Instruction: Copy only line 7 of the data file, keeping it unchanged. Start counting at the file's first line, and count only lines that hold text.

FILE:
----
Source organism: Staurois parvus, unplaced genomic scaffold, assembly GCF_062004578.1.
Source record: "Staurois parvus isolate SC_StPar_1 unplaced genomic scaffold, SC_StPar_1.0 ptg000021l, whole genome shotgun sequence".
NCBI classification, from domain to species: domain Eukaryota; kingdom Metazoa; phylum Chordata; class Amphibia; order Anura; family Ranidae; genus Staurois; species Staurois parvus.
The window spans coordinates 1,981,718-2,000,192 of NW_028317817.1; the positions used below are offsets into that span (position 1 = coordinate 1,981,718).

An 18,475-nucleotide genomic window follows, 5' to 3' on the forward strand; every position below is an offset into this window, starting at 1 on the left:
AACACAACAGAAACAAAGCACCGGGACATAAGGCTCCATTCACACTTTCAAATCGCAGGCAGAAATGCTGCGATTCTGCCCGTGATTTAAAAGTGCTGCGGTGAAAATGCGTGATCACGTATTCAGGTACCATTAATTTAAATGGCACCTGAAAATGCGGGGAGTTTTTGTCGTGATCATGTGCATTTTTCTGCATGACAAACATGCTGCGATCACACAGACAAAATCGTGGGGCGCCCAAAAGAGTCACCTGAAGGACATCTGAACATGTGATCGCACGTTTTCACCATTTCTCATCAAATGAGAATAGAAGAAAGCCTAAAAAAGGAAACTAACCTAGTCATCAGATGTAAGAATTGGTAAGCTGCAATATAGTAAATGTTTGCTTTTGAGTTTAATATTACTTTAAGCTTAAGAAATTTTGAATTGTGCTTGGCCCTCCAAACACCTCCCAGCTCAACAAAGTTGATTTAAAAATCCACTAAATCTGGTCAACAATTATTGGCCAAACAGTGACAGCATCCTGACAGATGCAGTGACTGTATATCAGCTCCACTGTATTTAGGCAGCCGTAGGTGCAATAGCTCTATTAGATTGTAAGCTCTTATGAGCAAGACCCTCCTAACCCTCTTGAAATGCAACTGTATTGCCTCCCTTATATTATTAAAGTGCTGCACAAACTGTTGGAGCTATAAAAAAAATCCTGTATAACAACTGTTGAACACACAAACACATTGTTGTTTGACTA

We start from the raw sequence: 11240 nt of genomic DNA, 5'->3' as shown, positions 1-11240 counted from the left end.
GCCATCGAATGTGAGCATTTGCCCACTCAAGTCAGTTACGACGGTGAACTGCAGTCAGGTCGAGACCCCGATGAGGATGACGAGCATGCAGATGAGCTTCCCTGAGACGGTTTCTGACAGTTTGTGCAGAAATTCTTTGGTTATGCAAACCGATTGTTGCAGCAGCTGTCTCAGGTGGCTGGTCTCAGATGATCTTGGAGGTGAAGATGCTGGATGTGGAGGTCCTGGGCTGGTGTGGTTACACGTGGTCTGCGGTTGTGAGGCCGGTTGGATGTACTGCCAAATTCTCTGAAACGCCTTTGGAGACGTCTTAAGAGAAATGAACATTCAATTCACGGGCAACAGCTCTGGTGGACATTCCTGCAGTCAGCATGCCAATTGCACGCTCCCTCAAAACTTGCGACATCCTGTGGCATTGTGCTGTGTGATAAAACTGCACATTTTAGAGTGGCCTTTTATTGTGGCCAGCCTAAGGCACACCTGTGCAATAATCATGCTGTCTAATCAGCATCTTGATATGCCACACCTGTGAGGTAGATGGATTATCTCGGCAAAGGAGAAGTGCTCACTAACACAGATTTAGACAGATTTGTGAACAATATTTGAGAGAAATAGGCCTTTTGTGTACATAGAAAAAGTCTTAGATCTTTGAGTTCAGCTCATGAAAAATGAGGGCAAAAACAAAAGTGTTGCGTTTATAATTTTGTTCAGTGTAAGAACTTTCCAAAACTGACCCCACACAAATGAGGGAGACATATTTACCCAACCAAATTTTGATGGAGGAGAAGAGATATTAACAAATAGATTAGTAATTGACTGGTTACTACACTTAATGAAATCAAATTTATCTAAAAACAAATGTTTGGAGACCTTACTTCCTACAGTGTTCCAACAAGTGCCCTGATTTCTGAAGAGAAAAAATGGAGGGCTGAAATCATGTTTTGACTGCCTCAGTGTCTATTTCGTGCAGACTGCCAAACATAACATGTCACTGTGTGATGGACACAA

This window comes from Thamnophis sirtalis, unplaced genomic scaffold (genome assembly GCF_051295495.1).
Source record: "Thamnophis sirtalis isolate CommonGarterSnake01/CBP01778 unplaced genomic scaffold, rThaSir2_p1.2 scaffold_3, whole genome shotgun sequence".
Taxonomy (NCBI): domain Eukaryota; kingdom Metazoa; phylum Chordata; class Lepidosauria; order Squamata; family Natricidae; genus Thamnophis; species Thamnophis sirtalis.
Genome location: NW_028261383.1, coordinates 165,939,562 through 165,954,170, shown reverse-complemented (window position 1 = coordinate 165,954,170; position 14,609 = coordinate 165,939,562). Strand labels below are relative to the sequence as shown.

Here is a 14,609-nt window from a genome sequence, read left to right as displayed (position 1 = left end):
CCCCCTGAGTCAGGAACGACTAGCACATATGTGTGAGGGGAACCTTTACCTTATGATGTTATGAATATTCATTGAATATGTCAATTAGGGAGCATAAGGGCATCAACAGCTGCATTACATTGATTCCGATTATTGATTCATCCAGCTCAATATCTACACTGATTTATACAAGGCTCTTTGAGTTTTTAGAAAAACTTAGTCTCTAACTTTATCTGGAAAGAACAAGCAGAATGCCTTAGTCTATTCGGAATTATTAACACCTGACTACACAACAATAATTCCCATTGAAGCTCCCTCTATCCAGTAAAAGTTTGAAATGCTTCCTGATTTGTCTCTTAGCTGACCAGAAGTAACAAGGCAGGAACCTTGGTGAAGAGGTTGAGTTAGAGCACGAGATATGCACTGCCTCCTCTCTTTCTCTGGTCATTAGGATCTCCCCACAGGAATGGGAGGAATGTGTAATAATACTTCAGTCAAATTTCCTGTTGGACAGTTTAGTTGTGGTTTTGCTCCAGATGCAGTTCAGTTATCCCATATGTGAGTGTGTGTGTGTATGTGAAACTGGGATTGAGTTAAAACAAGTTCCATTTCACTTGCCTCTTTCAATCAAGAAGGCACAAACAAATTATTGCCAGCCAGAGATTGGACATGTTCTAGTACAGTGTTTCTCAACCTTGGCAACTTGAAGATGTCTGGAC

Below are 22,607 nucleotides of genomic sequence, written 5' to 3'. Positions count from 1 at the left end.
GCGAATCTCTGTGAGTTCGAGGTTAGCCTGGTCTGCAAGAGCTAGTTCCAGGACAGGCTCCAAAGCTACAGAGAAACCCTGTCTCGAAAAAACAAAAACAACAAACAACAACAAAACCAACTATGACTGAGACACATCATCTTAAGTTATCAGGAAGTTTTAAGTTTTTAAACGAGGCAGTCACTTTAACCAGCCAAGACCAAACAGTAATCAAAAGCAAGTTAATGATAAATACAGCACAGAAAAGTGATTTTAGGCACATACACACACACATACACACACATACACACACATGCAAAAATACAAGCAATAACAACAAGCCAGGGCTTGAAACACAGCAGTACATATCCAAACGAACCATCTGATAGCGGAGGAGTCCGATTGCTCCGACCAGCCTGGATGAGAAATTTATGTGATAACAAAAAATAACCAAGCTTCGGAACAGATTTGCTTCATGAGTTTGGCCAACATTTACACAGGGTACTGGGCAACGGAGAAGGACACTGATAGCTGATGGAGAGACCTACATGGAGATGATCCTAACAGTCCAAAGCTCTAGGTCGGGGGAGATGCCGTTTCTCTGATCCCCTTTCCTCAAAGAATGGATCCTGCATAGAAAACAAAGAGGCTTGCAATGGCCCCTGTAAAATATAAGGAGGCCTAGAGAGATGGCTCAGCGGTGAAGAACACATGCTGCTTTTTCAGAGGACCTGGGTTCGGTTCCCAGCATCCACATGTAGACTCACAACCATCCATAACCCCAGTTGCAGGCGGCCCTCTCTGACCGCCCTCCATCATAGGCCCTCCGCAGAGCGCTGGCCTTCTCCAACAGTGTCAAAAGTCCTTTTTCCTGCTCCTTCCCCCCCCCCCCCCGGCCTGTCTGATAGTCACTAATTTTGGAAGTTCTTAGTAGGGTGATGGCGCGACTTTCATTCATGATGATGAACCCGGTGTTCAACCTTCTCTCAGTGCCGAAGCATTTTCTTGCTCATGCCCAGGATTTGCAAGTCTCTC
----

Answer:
We start from the raw sequence: 11240 nt of genomic DNA, 5'->3' as shown, positions 1-11240 counted from the left end.